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Book DetailsISBN: 9781743534908
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Book Review: Good People by Hannah Kent - Reviewed by CloggieA (04 Oct 2016)
“The Good People are cunning when they are not merry. They do what pleases them because they serve neither God nor Devil, and no one can assure them of a place in Heaven or Hell. Not good enough to be saved, and not bad enough to be lost”
The Good People is the second novel by award-winning Australian author, Hannah Kent. It’s 1825, and Nora Leahy lives in a small mountain village near the Flesk River, about ten miles from Killarney. When John O’Donoghue and Peter O‘Connor, two men of the village bring the body of her just deceased husband, Martin to their cabin, she is understandably distraught. But her very first thought is to ask Peter to take her grandson, Micheal, to her nearest neighbour, Peg O’Shea. She knows the cabin will soon fill with neighbours, and doesn’t want Michael seen.
Two months earlier, her son-in-law, Tadgh Kelliher had brought news of the passing of her only daughter, Johanna, and left their son, Micheal in his grandparents’ care. But four-year-old Micheal cannot walk, cannot talk, and screams inconsolably much of the time. Nora is now left to care for him alone, and she knows the village will be superstitious about his deformities.
Peg suggests she needs help, so she hires fourteen-year-old Mary Clifford at the hiring fair in Killarney. Mary does her best, but Nora is desperate to bring Micheal back to the healthy state she remembers when he was two. When the local woman “with the knowledge”, Nance Roche sees Micheal, she tells Nora he is likely a changeling: she knows how to bring back Nora’s grandson and banish this unwanted fairy.
“Nance knew that the only reason they had allowed her this damp cabin between mountain and wood and river for twenty-odd years was because she stood in for that which was not and could not be understood. She was the gatekeeper at the edge of the world. The final human hymn before all fell to wind and shadow and the strange creaking of stars. She was a pagan chorus. An older song”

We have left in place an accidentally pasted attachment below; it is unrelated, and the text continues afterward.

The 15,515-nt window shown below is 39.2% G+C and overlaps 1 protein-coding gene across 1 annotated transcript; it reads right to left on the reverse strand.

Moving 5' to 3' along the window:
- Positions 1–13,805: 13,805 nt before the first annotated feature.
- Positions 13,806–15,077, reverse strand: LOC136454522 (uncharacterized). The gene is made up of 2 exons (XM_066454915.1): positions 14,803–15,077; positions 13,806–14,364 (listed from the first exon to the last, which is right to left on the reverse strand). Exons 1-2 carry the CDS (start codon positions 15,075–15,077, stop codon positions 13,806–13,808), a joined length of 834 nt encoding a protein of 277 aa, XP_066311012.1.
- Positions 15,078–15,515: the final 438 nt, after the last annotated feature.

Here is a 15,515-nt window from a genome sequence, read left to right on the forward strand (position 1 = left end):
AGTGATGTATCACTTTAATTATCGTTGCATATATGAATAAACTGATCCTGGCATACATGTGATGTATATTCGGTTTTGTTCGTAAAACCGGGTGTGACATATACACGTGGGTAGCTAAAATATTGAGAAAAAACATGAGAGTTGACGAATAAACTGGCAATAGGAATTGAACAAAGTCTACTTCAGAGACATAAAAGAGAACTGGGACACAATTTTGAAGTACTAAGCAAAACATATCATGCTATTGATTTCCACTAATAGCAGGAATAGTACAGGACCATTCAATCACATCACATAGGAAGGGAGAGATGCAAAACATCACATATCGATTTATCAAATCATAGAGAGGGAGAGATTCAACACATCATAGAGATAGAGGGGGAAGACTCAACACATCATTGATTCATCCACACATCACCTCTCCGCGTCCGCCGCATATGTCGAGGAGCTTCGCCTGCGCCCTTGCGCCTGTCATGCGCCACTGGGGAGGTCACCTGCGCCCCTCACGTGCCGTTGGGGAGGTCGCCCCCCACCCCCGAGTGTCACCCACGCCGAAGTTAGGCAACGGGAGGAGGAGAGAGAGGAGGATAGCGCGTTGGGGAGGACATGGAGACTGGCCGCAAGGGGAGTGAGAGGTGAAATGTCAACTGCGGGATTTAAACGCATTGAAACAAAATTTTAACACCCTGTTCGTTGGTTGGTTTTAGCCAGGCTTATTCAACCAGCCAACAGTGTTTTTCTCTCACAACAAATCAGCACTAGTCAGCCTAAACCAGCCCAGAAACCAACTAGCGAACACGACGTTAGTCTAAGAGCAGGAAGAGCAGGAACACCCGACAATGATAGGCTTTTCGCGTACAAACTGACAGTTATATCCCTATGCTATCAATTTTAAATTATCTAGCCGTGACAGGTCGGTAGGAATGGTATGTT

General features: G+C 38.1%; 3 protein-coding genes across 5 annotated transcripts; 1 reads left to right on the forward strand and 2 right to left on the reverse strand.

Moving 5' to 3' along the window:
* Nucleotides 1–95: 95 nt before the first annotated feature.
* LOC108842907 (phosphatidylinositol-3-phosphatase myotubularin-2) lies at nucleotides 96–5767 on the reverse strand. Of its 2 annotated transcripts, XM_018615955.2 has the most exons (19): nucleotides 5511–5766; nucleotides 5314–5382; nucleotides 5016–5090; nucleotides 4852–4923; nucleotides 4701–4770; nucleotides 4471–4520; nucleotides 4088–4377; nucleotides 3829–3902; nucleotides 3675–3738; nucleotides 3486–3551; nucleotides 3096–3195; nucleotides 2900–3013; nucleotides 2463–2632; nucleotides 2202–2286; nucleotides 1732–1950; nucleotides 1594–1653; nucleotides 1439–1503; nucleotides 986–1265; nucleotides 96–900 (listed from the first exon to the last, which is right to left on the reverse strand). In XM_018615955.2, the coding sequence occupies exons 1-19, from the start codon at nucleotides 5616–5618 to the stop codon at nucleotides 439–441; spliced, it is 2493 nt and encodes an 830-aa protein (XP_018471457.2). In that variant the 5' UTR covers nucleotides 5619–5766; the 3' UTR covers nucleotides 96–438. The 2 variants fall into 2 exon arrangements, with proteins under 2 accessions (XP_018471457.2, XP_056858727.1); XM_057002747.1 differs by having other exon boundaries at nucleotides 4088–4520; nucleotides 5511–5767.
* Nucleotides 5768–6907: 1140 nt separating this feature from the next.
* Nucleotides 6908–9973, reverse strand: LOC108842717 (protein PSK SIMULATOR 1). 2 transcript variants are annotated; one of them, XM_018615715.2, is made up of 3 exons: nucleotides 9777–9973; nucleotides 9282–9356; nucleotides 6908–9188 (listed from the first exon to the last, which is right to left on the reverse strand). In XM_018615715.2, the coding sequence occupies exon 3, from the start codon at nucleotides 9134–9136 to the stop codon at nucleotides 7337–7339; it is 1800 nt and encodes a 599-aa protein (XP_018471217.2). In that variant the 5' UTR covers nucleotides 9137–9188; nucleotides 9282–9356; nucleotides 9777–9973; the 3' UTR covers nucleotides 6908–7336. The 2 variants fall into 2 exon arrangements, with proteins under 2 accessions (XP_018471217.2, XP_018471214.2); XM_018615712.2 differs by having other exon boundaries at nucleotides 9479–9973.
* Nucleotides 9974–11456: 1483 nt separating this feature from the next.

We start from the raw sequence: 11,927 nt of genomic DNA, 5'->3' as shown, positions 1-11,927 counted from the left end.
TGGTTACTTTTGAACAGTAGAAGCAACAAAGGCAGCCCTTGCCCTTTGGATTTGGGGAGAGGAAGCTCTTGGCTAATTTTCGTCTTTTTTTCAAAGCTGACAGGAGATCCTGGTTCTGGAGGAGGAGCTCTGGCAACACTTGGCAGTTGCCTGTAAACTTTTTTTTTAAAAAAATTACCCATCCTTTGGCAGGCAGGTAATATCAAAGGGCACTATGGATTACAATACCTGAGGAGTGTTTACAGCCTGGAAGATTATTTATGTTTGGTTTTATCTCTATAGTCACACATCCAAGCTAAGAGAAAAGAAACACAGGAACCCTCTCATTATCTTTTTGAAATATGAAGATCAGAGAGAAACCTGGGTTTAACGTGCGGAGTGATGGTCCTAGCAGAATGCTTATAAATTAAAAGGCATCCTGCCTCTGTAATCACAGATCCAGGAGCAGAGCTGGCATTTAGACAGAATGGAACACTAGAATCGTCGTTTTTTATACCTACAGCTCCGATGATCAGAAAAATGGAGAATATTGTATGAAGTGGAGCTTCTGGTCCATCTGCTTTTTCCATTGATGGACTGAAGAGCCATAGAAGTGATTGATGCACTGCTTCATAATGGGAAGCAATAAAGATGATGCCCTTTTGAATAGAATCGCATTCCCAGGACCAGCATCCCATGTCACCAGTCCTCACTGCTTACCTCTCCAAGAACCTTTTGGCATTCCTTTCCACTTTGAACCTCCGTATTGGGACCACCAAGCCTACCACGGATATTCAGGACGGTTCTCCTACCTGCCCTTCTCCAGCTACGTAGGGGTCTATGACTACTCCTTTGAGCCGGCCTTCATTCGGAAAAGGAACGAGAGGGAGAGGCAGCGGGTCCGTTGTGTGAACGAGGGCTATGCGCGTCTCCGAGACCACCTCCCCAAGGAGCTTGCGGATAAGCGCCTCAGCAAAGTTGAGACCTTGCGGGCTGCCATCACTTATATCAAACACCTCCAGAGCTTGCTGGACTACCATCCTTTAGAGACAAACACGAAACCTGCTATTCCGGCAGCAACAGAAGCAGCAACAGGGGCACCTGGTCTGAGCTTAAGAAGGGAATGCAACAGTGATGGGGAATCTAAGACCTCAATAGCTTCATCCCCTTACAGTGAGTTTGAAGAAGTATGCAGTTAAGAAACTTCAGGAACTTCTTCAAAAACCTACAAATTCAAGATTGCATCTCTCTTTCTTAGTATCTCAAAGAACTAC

“Nora saw the boy as Nance saw him then. A wild, crabbed child no heavier than the weight of snow upon a branch. A clutch of bones rippling with the movement of wind on water. Thistle-headed. Fierce-chinned. Small fingers clutching in front of him as though the air were filled with wonders and not the smoke of the fire and their own stale breath”
Kent bases her tale on a real life event, so reading the Author’s Note last will avoid spoilers. With her gorgeous descriptive prose, Kent easily evokes the day-to-day village life in early 19th century Ireland. The depth of her research into this period is apparent in every paragraph, but all those little details are woven seamlessly into the story: things like the average diet (potatoes, dairy products, tea and poitin), death rituals, footwear (none), customs, beliefs and common sayings give the tale authenticity.
This was an era when religious belief existed side by side with folk belief. Natural occurrences like stillbirth, heart attack, accidental injury, poor milk production or low crop yield were often seen as signs or omens of something sinister; rituals to avoid these were a daily practice. Kent paints a picture of a village where jealousy, resentment, rumour and superstition lead to a sort of mass hysteria.
Each of Kent’s three main characters has very human flaws, even when their intentions are good: “Nora had always believed herself to be a good woman. A kind woman. But perhaps, she thought, we are good only when life makes it easy for us to be so. Maybe the heart hardens when good fortune is not there to soften it”.
Her final evocative paragraph (“The air was sweet and damp. A morning mist rolled down off the mountains and their purple skins. Hares moved lightly through the heather, white tails scuttling through the dark tangle of brambles before the rowan trees, blossom-white, the clover. The lane was empty before her, and there was no movement in the waiting valley, no wind. Only the birds above her and, in the slow unpeeling of darkness, a divinity of sky”) confirm Kent’s deserved place in historical fiction. Kent’s second novel does not disappoint. 5 stars
Hannah Kent is the co-founder of Australian literary journal Kill Your Darlings. In 2011, she won the inaugural Writing Australia Unpublished Manuscript Award for her debut novel, Burial Rites. Since its publication in 2013, Burial Rites has been translated into nearly thirty languages and has received numerous awards and nominations.
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